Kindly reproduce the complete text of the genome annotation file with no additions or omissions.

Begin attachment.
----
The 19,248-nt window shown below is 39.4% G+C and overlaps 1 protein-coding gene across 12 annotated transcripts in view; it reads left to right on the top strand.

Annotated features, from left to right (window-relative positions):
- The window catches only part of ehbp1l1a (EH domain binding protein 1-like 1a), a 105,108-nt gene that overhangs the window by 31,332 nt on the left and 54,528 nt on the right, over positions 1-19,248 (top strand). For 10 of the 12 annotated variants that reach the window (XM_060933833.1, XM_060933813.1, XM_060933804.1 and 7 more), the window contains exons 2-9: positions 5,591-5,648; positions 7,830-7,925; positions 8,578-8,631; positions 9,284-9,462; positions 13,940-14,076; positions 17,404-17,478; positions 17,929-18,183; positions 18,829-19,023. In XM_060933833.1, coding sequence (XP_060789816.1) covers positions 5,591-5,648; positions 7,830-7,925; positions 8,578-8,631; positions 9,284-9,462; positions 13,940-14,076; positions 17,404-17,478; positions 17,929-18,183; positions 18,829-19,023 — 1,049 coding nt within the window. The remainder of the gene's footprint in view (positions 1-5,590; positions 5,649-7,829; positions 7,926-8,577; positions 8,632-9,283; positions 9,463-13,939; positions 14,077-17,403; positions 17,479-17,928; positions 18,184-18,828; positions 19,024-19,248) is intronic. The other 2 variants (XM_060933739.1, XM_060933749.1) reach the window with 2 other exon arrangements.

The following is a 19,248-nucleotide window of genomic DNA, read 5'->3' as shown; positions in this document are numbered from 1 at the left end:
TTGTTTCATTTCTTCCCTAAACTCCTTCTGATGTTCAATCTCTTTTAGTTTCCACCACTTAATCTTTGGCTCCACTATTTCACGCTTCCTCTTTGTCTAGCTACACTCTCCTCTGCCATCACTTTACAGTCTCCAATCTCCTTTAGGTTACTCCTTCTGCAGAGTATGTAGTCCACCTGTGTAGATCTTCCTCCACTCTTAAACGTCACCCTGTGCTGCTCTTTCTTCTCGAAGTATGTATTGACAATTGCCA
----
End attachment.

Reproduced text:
The 19,248-nt window shown below is 39.4% G+C and overlaps 1 protein-coding gene across 12 annotated transcripts in view; it reads left to right on the top strand.

Annotated features, from left to right (window-relative positions):
- The window catches only part of ehbp1l1a (EH domain binding protein 1-like 1a), a 105,108-nt gene that overhangs the window by 31,332 nt on the left and 54,528 nt on the right, over positions 1-19,248 (top strand). For 10 of the 12 annotated variants that reach the window (XM_060933833.1, XM_060933813.1, XM_060933804.1 and 7 more), the window contains exons 2-9: positions 5,591-5,648; positions 7,830-7,925; positions 8,578-8,631; positions 9,284-9,462; positions 13,940-14,076; positions 17,404-17,478; positions 17,929-18,183; positions 18,829-19,023. In XM_060933833.1, coding sequence (XP_060789816.1) covers positions 5,591-5,648; positions 7,830-7,925; positions 8,578-8,631; positions 9,284-9,462; positions 13,940-14,076; positions 17,404-17,478; positions 17,929-18,183; positions 18,829-19,023 — 1,049 coding nt within the window. The remainder of the gene's footprint in view (positions 1-5,590; positions 5,649-7,829; positions 7,926-8,577; positions 8,632-9,283; positions 9,463-13,939; positions 14,077-17,403; positions 17,479-17,928; positions 18,184-18,828; positions 19,024-19,248) is intronic. The other 2 variants (XM_060933739.1, XM_060933749.1) reach the window with 2 other exon arrangements.

The following is a 19,248-nucleotide window of genomic DNA, read 5'->3' as shown; positions in this document are numbered from 1 at the left end:
TTGTTTCATTTCTTCCCTAAACTCCTTCTGATGTTCAATCTCTTTTAGTTTCCACCACTTAATCTTTGGCTCCACTATTTCACGCTTCCTCTTTGTCTAGCTACACTCTCCTCTGCCATCACTTTACAGTCTCCAATCTCCTTTAGGTTACTCCTTCTGCAGAGTATGTAGTCCACCTGTGTAGATCTTCCTCCACTCTTAAACGTCACCCTGTGCTGCTCTTTCTTCTCGAAGTATGTATTGACAATTGCCA